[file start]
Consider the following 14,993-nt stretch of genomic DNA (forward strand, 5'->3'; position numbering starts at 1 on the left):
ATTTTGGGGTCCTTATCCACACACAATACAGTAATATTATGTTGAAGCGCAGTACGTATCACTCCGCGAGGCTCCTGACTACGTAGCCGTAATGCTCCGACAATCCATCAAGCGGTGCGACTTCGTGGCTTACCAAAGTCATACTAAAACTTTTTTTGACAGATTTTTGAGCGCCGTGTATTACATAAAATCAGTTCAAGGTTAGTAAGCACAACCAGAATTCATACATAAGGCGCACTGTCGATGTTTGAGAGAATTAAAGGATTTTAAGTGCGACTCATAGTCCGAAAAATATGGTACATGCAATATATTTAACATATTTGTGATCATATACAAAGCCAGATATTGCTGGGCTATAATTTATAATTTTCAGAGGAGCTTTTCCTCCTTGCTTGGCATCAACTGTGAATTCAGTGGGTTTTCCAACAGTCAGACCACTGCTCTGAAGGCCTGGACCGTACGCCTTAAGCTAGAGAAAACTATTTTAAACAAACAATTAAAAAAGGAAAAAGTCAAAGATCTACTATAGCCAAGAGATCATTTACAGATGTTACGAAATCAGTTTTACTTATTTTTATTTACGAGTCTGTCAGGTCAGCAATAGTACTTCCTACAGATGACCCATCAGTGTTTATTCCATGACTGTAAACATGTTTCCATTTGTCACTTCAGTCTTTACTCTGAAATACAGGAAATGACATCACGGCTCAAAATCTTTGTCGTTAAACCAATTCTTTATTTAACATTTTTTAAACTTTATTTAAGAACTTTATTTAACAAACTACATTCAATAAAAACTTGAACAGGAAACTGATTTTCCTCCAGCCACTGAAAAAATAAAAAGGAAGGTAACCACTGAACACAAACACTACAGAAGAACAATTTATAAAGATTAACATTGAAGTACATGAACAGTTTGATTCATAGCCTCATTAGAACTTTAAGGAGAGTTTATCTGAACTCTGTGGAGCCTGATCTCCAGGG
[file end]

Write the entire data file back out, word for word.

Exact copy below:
Consider the following 14,993-nt stretch of genomic DNA (forward strand, 5'->3'; position numbering starts at 1 on the left):
ATTTTGGGGTCCTTATCCACACACAATACAGTAATATTATGTTGAAGCGCAGTACGTATCACTCCGCGAGGCTCCTGACTACGTAGCCGTAATGCTCCGACAATCCATCAAGCGGTGCGACTTCGTGGCTTACCAAAGTCATACTAAAACTTTTTTTGACAGATTTTTGAGCGCCGTGTATTACATAAAATCAGTTCAAGGTTAGTAAGCACAACCAGAATTCATACATAAGGCGCACTGTCGATGTTTGAGAGAATTAAAGGATTTTAAGTGCGACTCATAGTCCGAAAAATATGGTACATGCAATATATTTAACATATTTGTGATCATATACAAAGCCAGATATTGCTGGGCTATAATTTATAATTTTCAGAGGAGCTTTTCCTCCTTGCTTGGCATCAACTGTGAATTCAGTGGGTTTTCCAACAGTCAGACCACTGCTCTGAAGGCCTGGACCGTACGCCTTAAGCTAGAGAAAACTATTTTAAACAAACAATTAAAAAAGGAAAAAGTCAAAGATCTACTATAGCCAAGAGATCATTTACAGATGTTACGAAATCAGTTTTACTTATTTTTATTTACGAGTCTGTCAGGTCAGCAATAGTACTTCCTACAGATGACCCATCAGTGTTTATTCCATGACTGTAAACATGTTTCCATTTGTCACTTCAGTCTTTACTCTGAAATACAGGAAATGACATCACGGCTCAAAATCTTTGTCGTTAAACCAATTCTTTATTTAACATTTTTTAAACTTTATTTAAGAACTTTATTTAACAAACTACATTCAATAAAAACTTGAACAGGAAACTGATTTTCCTCCAGCCACTGAAAAAATAAAAAGGAAGGTAACCACTGAACACAAACACTACAGAAGAACAATTTATAAAGATTAACATTGAAGTACATGAACAGTTTGATTCATAGCCTCATTAGAACTTTAAGGAGAGTTTATCTGAACTCTGTGGAGCCTGATCTCCAGGG